Best comedy shows at the Edinburgh Fringe 2017
- Brian Donaldson
- 11 July 2017
This article is from 2017.
We pick out the must-see comedy shows that are already giving us goosebumps of excitement
The comedy section of the Fringe programme is refusing to get any smaller but we've opted to look upon wading through all those shows as a challenge rather than a chore. Whether your thing is sketch, mime, stand-up, double acts, character comedy or the downright unclassifiable, it really is all here in Edinburgh this August. Some of the names below will be familiar, others less so: but all are deserving of your attention as the Scottish capital hosts the biggest gathering of comedic talent in the world.
The man who loves nothing better than a one-word show title prepares to put intelligent ideas (with lots of jokes) in front of you.
Ahir Shah: Control, Laughing Horse @ Cabaret Voltaire, Thu 3–Sun 27 Aug.
He's only half-joking when he claims to be the man who invented alternative comedy. After a wonderful return to the Fringe four years ago, it will be intriguing to see if the passion still drives him to great heights.
Alexei Sayle, Underbelly Med Quad, Wed 2–Fri 11 Aug.
Louis CK and Judd Apatow point to this New York satirist as a major influence. A rare opportunity for British audiences to see the man once dubbed a cross between 'Noam Chomsky and Bluto'.
Barry Crimmins: Atlas' Knees, The Stand, Tue 15–Sun 27 Aug.
We described last year's show from this Malcolm Hardee Award winner as 'not for the faint-hearted or easily offended'. Let's see what 'everyone's favourite Yiddish girl' has up her sleeve this time around.
Candy Gigi Presents: Becky Rimmer's Bat Mitzvah!, Heroes @ The Hive, Fri 4–Sun 27 Aug.
Doug Anthony All Stars
Also not for those who blush easily are this Aussie musical trio who blazed a trail at the Fringe in the late 80s / early 90s and returned last year with a show that positively rolled back the years.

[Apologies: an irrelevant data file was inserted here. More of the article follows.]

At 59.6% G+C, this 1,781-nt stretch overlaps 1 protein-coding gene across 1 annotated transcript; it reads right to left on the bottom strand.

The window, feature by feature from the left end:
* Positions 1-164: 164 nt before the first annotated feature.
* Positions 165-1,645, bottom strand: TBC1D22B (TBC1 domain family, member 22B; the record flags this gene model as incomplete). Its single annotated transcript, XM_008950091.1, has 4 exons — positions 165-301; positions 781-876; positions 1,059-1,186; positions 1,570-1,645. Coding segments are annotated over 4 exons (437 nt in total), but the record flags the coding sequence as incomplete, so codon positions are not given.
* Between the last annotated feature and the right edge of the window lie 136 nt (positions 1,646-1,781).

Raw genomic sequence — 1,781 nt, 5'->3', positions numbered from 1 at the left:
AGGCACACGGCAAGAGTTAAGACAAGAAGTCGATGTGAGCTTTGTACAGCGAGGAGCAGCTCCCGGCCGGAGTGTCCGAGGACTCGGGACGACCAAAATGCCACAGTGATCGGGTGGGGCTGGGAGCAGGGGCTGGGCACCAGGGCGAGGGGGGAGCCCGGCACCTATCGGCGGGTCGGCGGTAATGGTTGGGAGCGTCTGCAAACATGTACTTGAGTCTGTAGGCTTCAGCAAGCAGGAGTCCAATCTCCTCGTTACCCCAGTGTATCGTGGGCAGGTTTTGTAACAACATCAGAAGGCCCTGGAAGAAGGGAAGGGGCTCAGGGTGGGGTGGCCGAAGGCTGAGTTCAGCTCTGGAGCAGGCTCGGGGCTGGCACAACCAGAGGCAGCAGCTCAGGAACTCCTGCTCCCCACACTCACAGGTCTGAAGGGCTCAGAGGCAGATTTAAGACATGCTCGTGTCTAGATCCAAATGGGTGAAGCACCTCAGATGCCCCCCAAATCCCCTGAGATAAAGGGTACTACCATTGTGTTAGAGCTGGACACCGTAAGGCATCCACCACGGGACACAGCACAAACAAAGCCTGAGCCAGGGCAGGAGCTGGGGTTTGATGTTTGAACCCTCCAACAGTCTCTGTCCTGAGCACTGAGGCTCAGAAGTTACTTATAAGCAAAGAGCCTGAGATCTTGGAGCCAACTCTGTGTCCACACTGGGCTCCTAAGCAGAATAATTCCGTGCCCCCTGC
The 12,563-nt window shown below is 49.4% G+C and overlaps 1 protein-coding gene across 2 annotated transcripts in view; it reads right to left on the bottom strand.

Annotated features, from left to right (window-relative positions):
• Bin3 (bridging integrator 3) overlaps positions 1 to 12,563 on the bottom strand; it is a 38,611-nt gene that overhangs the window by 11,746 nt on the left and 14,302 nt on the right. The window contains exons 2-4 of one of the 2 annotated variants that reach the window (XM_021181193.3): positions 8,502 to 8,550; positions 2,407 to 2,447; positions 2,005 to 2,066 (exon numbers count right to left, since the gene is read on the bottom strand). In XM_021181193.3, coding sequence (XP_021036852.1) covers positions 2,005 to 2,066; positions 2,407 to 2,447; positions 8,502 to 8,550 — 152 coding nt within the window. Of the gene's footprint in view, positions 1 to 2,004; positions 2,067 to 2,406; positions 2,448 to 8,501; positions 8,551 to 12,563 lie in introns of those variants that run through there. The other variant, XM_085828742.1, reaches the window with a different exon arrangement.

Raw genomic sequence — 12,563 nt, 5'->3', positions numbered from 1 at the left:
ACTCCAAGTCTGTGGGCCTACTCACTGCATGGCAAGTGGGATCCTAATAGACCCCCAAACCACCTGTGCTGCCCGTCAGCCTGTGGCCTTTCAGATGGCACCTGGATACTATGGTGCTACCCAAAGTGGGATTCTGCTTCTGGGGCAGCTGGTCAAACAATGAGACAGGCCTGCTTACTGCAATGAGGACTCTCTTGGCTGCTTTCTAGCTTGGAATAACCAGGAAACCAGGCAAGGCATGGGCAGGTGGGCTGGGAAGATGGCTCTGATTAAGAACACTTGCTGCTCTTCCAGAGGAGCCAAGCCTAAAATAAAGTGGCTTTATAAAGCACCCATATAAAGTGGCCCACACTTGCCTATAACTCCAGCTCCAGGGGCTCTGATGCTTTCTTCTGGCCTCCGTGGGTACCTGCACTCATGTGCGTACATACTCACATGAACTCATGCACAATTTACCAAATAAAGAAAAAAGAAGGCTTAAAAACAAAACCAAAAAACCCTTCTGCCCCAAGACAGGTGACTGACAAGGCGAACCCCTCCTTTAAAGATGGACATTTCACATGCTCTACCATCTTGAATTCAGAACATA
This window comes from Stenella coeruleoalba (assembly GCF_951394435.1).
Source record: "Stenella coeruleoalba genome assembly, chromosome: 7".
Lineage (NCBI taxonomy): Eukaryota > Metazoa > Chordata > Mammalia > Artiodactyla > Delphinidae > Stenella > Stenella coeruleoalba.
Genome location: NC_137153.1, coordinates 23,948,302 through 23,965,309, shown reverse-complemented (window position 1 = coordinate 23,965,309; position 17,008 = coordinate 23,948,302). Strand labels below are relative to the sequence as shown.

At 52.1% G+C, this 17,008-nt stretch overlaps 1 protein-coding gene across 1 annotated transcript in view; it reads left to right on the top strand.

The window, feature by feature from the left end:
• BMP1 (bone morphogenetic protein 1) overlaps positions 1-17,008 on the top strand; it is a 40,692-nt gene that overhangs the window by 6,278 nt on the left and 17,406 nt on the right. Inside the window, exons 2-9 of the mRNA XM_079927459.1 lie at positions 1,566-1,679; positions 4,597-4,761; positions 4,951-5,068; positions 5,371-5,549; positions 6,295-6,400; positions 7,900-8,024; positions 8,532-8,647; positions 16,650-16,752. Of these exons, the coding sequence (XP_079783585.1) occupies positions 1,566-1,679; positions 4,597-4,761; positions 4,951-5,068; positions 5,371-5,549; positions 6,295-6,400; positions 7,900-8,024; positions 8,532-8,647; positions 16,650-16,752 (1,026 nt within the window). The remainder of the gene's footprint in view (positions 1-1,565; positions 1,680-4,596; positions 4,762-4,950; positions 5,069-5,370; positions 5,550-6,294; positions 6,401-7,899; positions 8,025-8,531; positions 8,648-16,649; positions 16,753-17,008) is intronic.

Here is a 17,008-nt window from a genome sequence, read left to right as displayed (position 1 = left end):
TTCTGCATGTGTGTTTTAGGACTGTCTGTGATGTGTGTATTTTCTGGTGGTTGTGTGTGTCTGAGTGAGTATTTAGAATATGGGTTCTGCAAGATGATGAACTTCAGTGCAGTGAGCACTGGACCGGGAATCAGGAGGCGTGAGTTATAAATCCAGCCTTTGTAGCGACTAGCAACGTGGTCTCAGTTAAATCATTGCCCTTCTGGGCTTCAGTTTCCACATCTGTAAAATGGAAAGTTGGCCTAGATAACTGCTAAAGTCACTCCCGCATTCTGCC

Doug Anthony All Stars: Near Death Experience, Pleasance Courtyard, Wed 2–Sun 27 Aug.
Having set the bar rather high with 2016's Male Comedienne, the Bathgate-born comic continues her relentless pursuit for sincerity. Or does she … ?
Fern Brady: Suffer, Fools!, The Stand II, Wed 2–Sun 27 Aug.
Last Fringe's Whitey McWhiteface cranked the bearded joker up a level and his poking at the liberal-left this time around will surely have more tongues wagging.
Fin Taylor: Lefty Tighty Righty Loosey, Just the Tonic at The Tron, Thu 3–Sun 27 Aug.
The only act to have won both the Edinburgh Comedy Award's Best Newcomer and main prize makes his absurdist return after scooping the big gong in 2014.
John Kearns: Don't Worry They're Here, Heroes @ Monkey Barrel, Fri 4–Sun 27 Aug.
After somehow being denied the Edinburgh Comedy Award in 2015 for the sublime Soothing Sounds for Baby, the Austentatious fellow is here with more multimedia ingenuity.
Joseph Morpurgo: Hammerhead, Pleasance Courtyard, Wed 2–Mon 28 Aug.
Firmly in the 'one to watch' category is the Geordie lass who has supported Katherine Ryan on tour and appeared on Drunk History as a courtier of Mary, Queen of Scots.
Lauren Pattison: Lady Muck, Pleasance Courtyard, Wed 2–Mon 28 Aug.
No one could have predicted the seismic news events of the past year, so is there any point in predicting what's about to happen next? With the help of his audience, the ever-inventive Thomas does …
Mark Thomas: A Show That Gambles on the Future, Summerhall, Wed 2–Sun 27 Aug.
My Dad Wrote a Porno: Live
Most people would hide from the world if their father penned a dirty book. Not Jamie Morton, though, who opted to share it with the world in a comedy podcast alongside the 'help' of two chums. And now comes the live version.
My Dad Wrote a Porno: Live, Gilded Balloon Teviot, Thu 10 & Fri 11 Aug.